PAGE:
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October 26, 2020

‘Inhumane contract system has turned textile workers into slaves’

October 26, 2020

Pakistan has ratified over 38 International Labour Organisation conventions, but 70 million plus workforce in the country still lacks basic rights, giving the impression that Pakistan is among the countries where labour laws are routinely violated, labour leaders said at a convention on Sunday.

Organised by the National Trade Union Federation (NTUF), the Textile Garment Workers Convention was held in the Korangi Industrial Area. It was presided over by NTUF Sindh President Gul Rehman and attended by a large number of workers, according to a press release issued by the federation.

The speakers said that workers in the textile and garment sector earn over 60 per cent of the national foreign exchange, but they are toiling in factories where working conditions are worse than slavery. They said that without giving the workers their due rights, the country cannot progress and democracy cannot flourish.

NTUF General Secretary Nasir Mansoor said that millions of workers in the textile and garment sector are deprived of their basic rights. “Less than one per cent Pakistani workers enjoy the right to form labour unions and elect collective bargaining agents. Less than five per cent are registered with social security and pension institutions.”

He said that over 90 per cent of industrial and other organisations are not even registered with the related labour institutions. Minimum wages for unskilled workers are not being paid even to skilled workers, he added.

“Only three per cent workers have received written appointment letters, while in the textile and garment sector, the illegal and inhumane contractual work system is in vogue,” said Mansoor, adding that this system has turned the workers into slaves.

He claimed that local factories working for international brands are forcing their labour to work 200 hours overtime a month for the wages of only 48 hours, which is clearly illegal.

National Labour Council convener Karamat Ali said workers are being forced to toil in unsafe working conditions, with industrial mishaps becoming the order of the day. “We haven’t learned any lesson from the tragedy of the Baldia factory fire, in which over 260 workers were killed.”

He claimed that the National Industrial Relations Commission has become a murderer of labourers, and is now attacking provincial autonomy. He called for the commission to be abolished as soon as possible.

Peoples Labour Bureau chief Habibuddin Junaidi said that it is a serious matter that labour laws exist but are not being implemented. He said that all institutions should play their due role in the proper implementation of the labour laws.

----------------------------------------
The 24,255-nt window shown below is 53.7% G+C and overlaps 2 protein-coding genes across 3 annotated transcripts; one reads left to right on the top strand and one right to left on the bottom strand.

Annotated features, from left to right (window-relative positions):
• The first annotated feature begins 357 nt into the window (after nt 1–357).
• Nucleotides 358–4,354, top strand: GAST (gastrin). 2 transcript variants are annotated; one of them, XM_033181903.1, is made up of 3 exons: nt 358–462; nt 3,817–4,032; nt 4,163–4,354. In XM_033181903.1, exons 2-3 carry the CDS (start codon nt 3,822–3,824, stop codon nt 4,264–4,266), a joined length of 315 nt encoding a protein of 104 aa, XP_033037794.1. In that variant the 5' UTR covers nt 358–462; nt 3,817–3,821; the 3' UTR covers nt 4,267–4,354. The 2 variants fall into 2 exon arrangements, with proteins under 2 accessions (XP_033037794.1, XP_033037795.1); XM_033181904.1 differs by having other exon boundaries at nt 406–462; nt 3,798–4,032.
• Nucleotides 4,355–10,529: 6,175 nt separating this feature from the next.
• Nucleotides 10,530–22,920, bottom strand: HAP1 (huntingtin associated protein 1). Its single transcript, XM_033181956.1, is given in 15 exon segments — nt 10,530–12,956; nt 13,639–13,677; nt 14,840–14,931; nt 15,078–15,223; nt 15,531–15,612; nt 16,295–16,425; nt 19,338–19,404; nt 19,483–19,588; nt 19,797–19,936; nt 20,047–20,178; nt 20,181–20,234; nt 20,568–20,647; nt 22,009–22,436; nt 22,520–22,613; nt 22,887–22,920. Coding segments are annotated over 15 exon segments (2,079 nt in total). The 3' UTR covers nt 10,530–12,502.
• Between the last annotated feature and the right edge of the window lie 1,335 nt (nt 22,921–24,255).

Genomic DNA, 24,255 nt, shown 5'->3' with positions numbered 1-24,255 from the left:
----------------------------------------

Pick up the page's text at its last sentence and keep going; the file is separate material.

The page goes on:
He also said that these institutions were made to safeguard the interests of labourers, but unfortunately, they are safeguarding the interests of the industrialists instead.

Home-Based Women Workers Federation General Secretary Zahra Khan said that worsening working conditions and prolonged labour hours in textile and garment factories are not only violations of the local labour laws but are also against the GSP Plus agreement.

She claimed that international fashion brands have adopted a criminal silence over the issue and they continue to earn billions of rupees. She said that these brands are also fooling their buyers in Europe and North America.

“These brands had promised with the Global Framework Agreement that the local factories making products for them would allow their workers to form labour unions, besides providing them with better wages, better working conditions and social security, but their local factories are still sweatshops.”

Other speakers included Owais Jatoi, Ghulam Nabi, Aqib Hussain, Shah Faisal and Rehmat Baloch. On the occasion, the NTUF’s office-bearers for the Korangi Industrial Area were also elected. The convention demanded that all workers be given the right to form their labour unions and elect their collective bargaining agents. They also demanded written appointment letters for all workers.

They said workers should be registered with social security and pension institutions, adding that the cards of these institutions must be issued to the workers directly. They also asked for unskilled workers to be paid minimum wages in accordance with the announcement of the government.

They demanded legal action against all factories forcing their labour to work more than 48 hours a week. They also demanded the introduction of proper labour inspection systems in place of anti-workers private social auditing.

They said factory owners should be barred from using the law enforcement agencies in case of industrial disputes. Industries, especially in the textile and garment sector, should be provided with gas and electricity subsidies, they added.

They demanded the revival of the zero-rating system. They also demanded the establishment of modern labour colonies in Korangi, SITE and other industrial zones on government expenses.

They said roads should be repaired and a proper public transport system must be provided in all the industrial zones of Karachi. They also said that health and education facilities should be provided in the neighbourhoods of workers.